Felipe Pereda (Harvard), will give the inaugural lecture for the 2018-19 Coll & Cortes Medieval Spain Seminar Series at 4pm on Thursday 25th January in the Kenneth Clark Lecture Theatre of the Courtauld Institute of Art, London.
An old narrative tradition going back to Ancient Egypt but documented across the Mediterranean – from the Middle East to Greece — shows women attending funerals performing theatrical, but also highly ritualized gestures that express unbearable pain. This visual trope corresponds to a practice that was surveyed and prosecuted in this part of the world well before the arrival of Christianity. The practice continued in Iberia throughout the Middle Ages, producing from the 12th century onwards an extraordinary tradition of painting and monumental sculpture. This lecture will explore the persistence, survival and repression of this practice and discuss the contribution of the visual arts to the production of cultural memory.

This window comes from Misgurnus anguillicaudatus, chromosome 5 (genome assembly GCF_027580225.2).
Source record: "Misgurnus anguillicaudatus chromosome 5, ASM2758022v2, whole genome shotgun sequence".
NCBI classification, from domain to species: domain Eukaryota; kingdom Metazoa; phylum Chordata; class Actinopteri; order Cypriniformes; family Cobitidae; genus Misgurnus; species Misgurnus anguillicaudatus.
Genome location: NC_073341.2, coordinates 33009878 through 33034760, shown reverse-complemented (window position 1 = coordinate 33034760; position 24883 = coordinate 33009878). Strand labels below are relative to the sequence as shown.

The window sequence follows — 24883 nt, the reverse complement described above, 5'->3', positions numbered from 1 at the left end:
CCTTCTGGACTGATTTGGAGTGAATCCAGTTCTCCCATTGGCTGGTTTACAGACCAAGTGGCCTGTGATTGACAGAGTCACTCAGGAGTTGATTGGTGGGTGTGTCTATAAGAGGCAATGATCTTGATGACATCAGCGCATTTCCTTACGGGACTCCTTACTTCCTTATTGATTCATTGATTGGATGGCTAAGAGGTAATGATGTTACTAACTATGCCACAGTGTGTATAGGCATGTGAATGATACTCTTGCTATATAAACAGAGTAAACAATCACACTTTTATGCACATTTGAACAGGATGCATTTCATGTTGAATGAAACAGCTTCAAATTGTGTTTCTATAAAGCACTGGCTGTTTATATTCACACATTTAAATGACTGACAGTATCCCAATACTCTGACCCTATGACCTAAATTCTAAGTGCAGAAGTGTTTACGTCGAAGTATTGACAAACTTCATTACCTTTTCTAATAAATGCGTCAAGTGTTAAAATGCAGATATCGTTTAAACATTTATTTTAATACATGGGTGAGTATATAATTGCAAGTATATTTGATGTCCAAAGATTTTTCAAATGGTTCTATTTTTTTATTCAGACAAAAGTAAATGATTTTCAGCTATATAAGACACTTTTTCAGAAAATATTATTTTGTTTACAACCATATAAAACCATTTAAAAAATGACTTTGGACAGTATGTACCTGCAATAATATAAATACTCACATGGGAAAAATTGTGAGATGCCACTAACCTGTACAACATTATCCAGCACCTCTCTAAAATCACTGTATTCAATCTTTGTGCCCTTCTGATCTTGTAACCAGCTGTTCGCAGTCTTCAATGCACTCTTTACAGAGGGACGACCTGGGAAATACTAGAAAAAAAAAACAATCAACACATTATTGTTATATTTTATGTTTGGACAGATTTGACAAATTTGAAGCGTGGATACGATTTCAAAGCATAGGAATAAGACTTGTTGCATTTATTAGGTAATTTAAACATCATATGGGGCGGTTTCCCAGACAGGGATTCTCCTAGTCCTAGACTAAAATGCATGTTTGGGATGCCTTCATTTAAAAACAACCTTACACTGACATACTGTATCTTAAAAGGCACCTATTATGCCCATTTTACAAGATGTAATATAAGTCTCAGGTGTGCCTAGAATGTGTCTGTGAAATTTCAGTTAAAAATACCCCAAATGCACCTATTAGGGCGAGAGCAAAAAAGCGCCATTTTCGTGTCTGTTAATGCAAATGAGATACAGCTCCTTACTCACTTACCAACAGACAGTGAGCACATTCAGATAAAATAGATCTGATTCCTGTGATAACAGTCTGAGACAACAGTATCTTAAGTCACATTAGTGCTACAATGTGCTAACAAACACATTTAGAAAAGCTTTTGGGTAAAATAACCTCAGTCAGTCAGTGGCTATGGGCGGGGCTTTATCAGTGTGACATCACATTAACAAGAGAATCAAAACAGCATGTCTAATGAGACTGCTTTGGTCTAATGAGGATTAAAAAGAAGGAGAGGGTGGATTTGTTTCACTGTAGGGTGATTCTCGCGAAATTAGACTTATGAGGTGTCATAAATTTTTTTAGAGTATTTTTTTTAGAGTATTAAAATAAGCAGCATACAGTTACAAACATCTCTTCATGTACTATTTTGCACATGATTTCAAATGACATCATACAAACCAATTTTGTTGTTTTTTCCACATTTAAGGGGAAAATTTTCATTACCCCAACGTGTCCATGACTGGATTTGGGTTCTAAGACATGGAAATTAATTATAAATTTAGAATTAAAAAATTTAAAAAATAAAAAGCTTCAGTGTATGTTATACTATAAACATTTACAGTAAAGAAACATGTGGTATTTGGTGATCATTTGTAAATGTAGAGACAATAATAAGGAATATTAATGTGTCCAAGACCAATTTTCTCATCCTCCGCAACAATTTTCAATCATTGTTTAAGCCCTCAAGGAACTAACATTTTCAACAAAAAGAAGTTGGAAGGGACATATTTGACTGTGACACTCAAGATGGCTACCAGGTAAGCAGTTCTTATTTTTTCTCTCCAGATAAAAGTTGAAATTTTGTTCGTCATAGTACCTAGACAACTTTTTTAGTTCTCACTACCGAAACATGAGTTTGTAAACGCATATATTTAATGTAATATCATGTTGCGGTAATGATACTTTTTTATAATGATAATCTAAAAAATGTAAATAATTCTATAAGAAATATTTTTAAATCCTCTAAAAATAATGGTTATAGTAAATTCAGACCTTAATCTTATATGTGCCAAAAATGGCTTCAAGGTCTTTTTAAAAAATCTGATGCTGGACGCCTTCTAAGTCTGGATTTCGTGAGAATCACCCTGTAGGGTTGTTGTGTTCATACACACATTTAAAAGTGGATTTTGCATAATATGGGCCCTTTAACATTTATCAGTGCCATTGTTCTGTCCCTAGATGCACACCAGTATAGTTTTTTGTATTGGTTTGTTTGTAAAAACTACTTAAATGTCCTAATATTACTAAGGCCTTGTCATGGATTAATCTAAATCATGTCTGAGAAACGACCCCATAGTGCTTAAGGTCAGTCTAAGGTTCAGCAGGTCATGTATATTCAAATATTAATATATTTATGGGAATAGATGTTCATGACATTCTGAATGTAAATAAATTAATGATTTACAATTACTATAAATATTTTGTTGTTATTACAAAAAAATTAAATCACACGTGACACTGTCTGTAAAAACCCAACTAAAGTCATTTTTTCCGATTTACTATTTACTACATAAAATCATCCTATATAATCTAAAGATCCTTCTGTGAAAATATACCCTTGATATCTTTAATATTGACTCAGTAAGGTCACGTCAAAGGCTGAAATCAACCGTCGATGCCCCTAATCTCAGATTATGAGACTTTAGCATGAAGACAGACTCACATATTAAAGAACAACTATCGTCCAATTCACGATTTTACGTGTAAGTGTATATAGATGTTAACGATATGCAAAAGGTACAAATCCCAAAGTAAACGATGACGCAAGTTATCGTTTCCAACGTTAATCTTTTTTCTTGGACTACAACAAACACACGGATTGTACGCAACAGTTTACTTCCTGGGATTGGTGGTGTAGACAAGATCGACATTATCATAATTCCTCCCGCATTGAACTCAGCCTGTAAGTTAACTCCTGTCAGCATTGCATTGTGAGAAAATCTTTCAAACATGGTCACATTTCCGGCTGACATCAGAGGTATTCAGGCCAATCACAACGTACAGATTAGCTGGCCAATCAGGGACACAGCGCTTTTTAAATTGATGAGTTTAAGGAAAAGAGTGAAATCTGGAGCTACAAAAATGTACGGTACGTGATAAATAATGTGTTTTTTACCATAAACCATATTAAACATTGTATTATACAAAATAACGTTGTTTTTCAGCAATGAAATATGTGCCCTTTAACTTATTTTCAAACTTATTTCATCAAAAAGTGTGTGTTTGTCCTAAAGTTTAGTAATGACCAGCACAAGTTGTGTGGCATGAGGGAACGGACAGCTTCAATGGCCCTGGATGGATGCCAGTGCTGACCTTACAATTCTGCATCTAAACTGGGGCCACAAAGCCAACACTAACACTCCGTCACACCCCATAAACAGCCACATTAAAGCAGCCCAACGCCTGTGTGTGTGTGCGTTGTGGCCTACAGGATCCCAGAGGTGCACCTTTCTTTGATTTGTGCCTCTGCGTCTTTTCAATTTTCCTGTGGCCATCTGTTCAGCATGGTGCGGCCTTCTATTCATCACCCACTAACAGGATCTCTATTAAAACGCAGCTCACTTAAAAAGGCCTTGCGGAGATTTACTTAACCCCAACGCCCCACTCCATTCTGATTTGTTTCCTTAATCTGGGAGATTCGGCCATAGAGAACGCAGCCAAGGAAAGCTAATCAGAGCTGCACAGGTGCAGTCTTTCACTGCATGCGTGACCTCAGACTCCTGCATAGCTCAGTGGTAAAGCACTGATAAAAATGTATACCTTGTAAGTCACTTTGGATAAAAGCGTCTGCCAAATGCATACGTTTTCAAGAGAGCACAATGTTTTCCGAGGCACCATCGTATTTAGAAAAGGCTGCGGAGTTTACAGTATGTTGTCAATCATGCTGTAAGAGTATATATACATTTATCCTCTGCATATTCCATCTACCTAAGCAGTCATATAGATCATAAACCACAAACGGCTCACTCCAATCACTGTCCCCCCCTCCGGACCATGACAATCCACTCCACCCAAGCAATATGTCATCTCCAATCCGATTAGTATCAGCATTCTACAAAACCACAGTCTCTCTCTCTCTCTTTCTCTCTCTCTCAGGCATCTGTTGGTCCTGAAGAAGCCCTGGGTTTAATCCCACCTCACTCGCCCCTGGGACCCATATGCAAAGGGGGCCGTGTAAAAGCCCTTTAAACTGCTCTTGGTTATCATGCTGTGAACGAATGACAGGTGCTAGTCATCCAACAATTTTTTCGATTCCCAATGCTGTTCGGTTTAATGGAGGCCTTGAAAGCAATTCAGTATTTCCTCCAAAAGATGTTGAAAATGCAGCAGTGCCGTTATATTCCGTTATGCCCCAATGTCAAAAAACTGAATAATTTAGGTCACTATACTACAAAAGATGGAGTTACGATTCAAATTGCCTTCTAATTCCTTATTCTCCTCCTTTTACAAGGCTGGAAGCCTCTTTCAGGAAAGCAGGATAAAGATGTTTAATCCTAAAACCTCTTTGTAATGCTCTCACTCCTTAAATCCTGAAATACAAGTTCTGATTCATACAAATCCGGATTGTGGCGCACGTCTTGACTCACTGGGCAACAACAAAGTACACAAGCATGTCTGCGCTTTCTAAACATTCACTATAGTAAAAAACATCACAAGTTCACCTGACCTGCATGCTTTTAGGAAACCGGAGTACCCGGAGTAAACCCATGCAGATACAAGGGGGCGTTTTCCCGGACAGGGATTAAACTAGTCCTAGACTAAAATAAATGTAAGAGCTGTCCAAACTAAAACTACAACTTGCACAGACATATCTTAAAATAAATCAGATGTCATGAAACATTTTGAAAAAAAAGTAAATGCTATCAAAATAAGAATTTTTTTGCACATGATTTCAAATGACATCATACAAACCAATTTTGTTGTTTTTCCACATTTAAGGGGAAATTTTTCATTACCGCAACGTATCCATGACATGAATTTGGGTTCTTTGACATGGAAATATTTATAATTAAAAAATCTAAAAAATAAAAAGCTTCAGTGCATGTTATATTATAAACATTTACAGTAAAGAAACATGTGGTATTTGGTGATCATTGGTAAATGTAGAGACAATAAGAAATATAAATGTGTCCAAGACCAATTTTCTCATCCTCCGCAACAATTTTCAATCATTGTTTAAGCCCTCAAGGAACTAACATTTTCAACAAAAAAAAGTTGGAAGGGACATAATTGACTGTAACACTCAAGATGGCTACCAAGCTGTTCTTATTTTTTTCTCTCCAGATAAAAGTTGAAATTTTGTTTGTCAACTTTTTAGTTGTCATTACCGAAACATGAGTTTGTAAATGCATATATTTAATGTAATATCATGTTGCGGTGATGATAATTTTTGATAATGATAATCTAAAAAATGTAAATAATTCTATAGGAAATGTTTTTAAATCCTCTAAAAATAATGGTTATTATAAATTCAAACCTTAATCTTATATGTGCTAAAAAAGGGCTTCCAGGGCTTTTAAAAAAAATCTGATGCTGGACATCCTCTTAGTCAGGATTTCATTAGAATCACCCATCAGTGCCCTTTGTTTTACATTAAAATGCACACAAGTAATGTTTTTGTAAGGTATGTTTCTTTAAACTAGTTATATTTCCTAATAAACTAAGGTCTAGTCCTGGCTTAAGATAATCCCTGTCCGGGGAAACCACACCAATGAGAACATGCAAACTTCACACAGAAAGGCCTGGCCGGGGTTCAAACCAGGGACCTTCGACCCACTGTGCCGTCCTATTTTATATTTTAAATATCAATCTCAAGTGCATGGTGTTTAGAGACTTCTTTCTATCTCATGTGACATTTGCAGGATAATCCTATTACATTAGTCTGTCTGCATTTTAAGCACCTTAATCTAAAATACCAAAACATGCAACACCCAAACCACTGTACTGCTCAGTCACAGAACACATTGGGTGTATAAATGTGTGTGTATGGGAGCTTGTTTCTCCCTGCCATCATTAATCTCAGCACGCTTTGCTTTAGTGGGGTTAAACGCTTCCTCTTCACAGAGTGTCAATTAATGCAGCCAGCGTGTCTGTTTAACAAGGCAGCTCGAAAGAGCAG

Felipe Pereda is Fernando Zóbel de Ayala Professor of Spanish Art at Harvard University. Born in Madrid, he studied at the Universidad Complutense, and the Autónoma University where he received his PhD (1995) and taught until 2011. In more recent years, he has also taught at the Instituto de Investigaciones Estéticas (Universidad Autónoma de México), and Johns Hopkins University (2011-15). He has worked on Spanish late medieval and early modern art, art theory, image theory and history of architecture.
His books include, La arquitectura elocuente (1999), El atlas del Rey Planeta (3rd. ed. 2003), and Images of Discord. Poetics and Politics of the Sacred Image in 15th century Spain (Spanish ed. 2007; English translation, Harvey Miller, forthcoming). He has recently published on artists such as Luis de Morales, Ribera, or Zurbarán.